During the 7 weeks of training, statistically significant decreases (p < 0.05) occurred in 20-m sprint time in all experimental groups (1.92, 1.07, and 0.89% in 28S, 14S, and 7S, respectively). No significant differences were observed after training in the magnitude of the changes among all treatment groups. During the experimental period, the average training efficiency in 7S (0.002% per jump) was higher than that for the 14S group (0.001% per jump) and 28S group (0.001% per jump) in 20-m sprint time (Figure 1).
Maximal Isometric and Dynamic Strength
Maximal 1RM leg press and isometric strength significantly increased (p < 0.05) in the 28S and 14S groups, whereas no significant changes were in observed in the 7S group. No significant differences were observed in the magnitude of the increase in 1 RM leg press and maximal isometric strength at 7 weeks between the 28S group (19.11 and 13.81%, respectively) and the 14S group (10.23 and 8.39%, respectively). Significant differences (p < 0.05) were observed in the magnitude of the increase between the 28S and 7S groups (8.9 and 6.9%, respectively). During the experimental period, average training efficiency in 7S (0.0199% and 0.0155% per jump, in 1 RM leg press and maximal isometric strength, respectively) was higher than in the 14S group (0.0121% and 0.0099% per jump) and 28S group (0.0113% and 0.0082% per jump) (Figures 2 and 3).
Height in CMJ and Drop Jump
During the 7 weeks of plyometric training, statistically significant (p < 0.05) increases were observed in height in CMJ and 20-, 40-, and 60-cm DJs in the 28S and 14S groups, but no significant changes were observed in the 7S group. No significant differences were observed in the magnitude of the increase in height in CMJs and 20-, 40-, and 60-cm DJs at 7 weeks between 28S (17.48, 16.93, 18.78, and 18.44%, respectively) and 14S (11.09, 10.10, 12.25, and 10.72%, respectively). Significant differences (p < 0.05) were observed in the magnitude of the increase between 28S (17.48, 16.93, 18.78, and 18.44%, respectively) and 7S (0.88, 2.22, 3.31, and 3.39%, respectively). During the experimental period, average training efficiency in 14S (0.0132, 0.012, 0.0145, and 0.0127% per jump in height in CMJs and 20-, 40-, and 60-cm DJs, respectively) was higher than that for the 28S group (0.0104, 0.01, 0.0111, and 0.0109% per jump in CMJs, 20-, 40-, and 60-cm DJs, respectively) (Figures 4 and 5).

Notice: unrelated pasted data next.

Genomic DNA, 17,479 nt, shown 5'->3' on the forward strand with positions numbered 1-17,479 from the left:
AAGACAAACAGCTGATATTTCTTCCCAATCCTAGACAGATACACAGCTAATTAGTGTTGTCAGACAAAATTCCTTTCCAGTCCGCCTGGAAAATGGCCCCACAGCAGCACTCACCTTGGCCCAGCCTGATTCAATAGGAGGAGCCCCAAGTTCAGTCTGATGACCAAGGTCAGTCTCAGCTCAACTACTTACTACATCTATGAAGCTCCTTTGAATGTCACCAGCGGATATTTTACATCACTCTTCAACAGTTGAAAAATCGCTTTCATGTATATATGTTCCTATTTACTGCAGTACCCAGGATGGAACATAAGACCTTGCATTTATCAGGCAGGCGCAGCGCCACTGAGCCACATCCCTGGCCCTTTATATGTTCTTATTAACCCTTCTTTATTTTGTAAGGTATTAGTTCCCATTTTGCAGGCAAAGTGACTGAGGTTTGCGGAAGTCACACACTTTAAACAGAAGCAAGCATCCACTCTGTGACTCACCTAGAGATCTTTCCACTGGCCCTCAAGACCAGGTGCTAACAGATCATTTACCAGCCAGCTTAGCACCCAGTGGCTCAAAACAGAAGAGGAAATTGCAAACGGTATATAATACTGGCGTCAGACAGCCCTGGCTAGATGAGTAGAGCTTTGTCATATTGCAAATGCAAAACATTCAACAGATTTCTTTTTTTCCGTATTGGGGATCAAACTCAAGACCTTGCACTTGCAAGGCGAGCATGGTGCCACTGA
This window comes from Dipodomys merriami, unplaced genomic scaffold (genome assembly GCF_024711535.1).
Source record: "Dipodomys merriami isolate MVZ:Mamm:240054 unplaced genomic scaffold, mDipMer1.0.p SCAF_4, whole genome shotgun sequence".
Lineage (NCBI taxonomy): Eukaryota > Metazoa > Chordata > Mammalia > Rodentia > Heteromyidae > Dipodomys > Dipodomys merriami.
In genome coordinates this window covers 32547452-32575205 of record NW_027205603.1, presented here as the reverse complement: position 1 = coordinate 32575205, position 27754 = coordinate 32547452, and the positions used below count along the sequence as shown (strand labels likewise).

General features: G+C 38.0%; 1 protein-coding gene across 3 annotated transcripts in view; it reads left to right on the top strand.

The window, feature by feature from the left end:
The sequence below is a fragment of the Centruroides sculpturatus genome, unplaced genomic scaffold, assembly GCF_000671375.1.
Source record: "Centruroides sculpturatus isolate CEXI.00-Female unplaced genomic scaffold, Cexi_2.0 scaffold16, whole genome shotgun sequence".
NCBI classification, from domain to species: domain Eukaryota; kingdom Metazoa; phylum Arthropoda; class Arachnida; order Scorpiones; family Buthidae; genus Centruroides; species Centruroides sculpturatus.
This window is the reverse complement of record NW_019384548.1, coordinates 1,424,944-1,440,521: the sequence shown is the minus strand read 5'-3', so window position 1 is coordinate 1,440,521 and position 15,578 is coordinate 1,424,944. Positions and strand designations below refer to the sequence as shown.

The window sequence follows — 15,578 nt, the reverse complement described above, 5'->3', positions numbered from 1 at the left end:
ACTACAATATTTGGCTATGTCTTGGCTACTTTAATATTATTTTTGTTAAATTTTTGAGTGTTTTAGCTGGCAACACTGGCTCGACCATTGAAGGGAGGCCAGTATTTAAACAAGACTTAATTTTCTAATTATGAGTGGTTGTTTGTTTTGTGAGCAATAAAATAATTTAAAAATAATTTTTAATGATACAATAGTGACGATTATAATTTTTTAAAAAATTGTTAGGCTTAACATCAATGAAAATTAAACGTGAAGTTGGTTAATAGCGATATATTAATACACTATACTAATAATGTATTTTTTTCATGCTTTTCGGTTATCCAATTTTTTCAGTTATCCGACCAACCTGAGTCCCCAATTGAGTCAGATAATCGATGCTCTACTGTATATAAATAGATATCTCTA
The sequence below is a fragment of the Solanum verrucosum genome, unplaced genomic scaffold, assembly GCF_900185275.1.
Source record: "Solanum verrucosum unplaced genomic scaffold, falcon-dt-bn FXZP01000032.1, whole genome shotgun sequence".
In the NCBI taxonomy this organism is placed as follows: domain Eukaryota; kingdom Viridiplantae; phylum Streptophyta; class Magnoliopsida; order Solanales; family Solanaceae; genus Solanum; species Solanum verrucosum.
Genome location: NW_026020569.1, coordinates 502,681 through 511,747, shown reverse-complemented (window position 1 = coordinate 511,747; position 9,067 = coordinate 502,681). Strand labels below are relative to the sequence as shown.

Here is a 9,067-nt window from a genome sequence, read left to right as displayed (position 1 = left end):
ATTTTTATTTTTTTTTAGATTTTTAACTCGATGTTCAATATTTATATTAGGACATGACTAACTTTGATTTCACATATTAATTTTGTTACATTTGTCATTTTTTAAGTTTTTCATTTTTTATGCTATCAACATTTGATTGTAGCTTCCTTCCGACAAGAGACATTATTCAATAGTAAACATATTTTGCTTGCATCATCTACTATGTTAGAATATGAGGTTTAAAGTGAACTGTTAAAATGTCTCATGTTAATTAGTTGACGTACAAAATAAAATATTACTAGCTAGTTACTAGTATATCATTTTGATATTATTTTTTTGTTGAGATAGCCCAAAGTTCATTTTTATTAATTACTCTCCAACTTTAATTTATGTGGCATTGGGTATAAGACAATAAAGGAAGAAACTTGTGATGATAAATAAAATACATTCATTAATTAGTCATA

During the 7 weeks of plyometric training, statistically significant (p < 0.05) decreases were observed in the contact time in 20-, 40-, and 60-cm DJs in all experimental groups. No significant differences were observed in the magnitude of changes in contact time in 20-, 40-, and 60-cm DJs between 28S (−43.86, −40.64, and −40.94%, respectively), 14S (−36.27, −31.39, and −32-24%, respectively) and 7S (−33.91, −35.87, and −39.55%, respectively) during the 7-week plyometric treatment period. During the experimental period, average training efficiency in 7S (0.08, 0.085, and 0.094% per jump and in contact time of 20-, 40-, and 60-cm DJs, respectively) was higher than that for the 14S group (0.043, 0.037, and 0.038% per jump, respectively) and the 28S group (0.026, 0.024, and 0.024% per jump, respectively) (Figure 6).
After the 7-week detraining period, significant increases (p < 0.05) were observed in 20-m sprint time in 28S (0.89%) and in 7S (0.89%) (Figure 1), whereas 1RM leg press and maximal isometric strength remained unchanged in all treatment groups (Figures 2 and 3). After detraining, no significant differences were observed in the magnitude of height decrease in CMJs and 20-, 40-, and 60-cm DJs in 28S (−5.54, −5.32, −9.28, and −10.24%, respectively), and 14S (−7.57, −6.93, −5.24, and −8.28%, respectively) (Figures 4 and 5). Significant decreases were only observed in 7S in the contact time measured in 20-, 40-, and 60-cm DJs (18.44, 20.33, and 26.33%, respectively) after 7 weeks of detraining (Figure 6).